). A Greek historian who lived as a high officer
of State at Constantinople in the second half of the fifth century A.D., and composed a work,
distinguished for its intelligent and liberal views, on the fall of the Roman Empire. It is in
six books: i. giving a sketch of the time from Augustus to Diocletian; ii.-iv. a fuller
account of events down to the division of the Empire by Theodosius the Great; v. and vi. treat
in greater detail of the period from 395 to 410; the conclusion of book vi. is probably
wanting, as Zosimus had the intention of continuing the history up to his own time. He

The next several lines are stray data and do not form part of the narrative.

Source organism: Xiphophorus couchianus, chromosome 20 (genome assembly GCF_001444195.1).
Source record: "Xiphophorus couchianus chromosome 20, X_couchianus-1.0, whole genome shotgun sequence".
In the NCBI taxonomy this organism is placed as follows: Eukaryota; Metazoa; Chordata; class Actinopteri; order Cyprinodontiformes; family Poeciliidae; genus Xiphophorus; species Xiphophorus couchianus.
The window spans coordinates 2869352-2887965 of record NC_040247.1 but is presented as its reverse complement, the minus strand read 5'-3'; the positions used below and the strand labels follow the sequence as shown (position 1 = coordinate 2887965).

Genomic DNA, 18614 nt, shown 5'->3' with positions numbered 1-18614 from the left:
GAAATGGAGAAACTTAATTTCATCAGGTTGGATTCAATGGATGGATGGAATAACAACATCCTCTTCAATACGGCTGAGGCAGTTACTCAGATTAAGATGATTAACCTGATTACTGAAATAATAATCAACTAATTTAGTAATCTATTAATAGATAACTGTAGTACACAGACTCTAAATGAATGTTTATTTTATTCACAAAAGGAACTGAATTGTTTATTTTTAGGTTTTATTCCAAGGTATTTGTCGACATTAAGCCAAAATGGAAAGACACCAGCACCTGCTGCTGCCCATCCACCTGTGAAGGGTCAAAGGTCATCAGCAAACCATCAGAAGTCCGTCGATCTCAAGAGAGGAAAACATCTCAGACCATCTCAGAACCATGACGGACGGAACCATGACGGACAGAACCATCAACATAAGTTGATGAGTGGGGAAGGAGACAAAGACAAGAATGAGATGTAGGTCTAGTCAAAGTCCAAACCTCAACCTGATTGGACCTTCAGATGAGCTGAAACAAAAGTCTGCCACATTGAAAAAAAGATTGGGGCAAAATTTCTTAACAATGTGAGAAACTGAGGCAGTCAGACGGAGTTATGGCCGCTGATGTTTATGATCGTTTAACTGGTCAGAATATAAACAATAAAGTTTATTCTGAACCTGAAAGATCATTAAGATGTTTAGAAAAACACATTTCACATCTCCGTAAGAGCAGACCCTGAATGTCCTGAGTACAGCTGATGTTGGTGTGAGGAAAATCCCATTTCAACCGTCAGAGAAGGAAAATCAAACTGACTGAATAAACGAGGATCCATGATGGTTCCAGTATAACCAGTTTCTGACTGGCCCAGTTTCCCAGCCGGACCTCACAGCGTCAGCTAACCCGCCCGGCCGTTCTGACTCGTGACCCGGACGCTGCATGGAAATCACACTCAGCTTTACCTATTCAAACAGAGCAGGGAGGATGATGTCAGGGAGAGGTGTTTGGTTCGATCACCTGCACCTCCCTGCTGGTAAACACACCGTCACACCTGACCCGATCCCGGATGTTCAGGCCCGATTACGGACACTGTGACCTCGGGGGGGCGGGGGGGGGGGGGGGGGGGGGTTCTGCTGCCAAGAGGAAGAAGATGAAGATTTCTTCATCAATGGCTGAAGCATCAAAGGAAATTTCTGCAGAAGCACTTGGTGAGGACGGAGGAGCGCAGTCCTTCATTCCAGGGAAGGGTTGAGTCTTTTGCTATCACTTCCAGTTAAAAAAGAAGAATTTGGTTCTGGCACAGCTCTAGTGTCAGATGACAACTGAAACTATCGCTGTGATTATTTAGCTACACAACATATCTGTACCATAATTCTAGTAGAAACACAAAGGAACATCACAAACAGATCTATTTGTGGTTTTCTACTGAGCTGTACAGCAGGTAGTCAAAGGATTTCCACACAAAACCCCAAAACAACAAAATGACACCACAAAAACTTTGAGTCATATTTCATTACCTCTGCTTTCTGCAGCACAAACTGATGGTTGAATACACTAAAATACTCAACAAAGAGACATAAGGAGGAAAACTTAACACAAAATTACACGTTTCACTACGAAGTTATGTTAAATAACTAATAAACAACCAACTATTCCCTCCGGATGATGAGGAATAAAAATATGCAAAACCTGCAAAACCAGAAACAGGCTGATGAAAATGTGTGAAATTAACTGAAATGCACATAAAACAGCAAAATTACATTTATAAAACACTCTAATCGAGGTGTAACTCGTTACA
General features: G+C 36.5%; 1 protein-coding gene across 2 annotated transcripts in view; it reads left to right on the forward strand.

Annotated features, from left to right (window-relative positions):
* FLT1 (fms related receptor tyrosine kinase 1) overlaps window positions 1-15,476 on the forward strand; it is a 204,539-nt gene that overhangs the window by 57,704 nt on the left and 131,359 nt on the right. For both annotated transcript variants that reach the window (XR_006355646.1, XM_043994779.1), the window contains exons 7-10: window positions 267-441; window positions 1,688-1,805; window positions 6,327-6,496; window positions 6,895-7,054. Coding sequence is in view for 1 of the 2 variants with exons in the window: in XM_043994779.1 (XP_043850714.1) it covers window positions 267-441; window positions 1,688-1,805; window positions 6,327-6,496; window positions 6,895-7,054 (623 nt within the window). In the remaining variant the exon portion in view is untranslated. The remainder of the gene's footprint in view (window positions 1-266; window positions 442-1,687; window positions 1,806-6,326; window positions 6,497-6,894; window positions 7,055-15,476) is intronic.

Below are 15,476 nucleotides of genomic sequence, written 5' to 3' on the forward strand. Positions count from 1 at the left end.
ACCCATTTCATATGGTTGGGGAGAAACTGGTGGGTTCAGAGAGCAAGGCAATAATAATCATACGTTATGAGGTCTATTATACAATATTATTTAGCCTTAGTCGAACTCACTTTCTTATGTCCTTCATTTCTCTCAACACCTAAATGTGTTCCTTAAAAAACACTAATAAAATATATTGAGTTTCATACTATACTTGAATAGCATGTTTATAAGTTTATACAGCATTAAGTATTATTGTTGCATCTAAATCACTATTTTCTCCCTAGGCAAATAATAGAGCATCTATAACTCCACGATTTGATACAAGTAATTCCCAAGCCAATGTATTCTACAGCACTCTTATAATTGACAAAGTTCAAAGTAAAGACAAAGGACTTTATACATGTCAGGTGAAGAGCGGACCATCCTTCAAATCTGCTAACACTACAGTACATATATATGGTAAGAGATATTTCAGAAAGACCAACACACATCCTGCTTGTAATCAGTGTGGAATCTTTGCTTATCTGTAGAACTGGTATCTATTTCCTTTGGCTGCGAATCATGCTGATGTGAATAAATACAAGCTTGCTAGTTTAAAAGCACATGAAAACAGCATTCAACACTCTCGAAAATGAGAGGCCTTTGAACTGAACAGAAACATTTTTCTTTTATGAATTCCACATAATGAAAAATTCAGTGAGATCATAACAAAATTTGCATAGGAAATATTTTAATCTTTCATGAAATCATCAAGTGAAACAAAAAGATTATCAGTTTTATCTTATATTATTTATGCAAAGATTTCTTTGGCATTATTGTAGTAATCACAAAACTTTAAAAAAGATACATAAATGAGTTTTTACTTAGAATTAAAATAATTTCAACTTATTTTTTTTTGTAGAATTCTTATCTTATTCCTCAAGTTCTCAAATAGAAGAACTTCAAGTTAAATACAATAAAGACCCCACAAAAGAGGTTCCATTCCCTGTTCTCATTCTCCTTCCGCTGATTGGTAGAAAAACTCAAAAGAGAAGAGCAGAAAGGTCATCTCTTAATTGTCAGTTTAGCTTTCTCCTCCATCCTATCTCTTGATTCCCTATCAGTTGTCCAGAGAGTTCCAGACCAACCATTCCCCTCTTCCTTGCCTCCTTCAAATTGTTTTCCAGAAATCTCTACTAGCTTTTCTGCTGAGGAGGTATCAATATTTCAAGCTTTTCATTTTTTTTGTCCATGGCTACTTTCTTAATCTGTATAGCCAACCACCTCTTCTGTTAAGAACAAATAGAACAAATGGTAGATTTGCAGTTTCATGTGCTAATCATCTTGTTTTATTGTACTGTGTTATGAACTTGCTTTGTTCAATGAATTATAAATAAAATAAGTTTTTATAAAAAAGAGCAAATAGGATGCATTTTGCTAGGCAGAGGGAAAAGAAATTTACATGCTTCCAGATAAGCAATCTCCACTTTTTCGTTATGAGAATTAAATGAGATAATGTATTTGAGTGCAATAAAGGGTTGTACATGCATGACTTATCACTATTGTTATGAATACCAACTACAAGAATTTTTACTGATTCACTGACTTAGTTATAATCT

attributes the fall of the Empire in part to the overthrow of heathenism and the
introduction of Christianity, with which, of course, he was not acquainted in its purest form,
but only in the degenerate state into which it had sunk in some places in the fourth century.
This history is edited by Bekker (1837)
and by Mendelssohn (1887)
See Martin, De Fontibus Zosimi (1866)
. A monograph on the various
prodigies, oracles, etc., recorded by Zosimus was published by H. Piristi in 1893.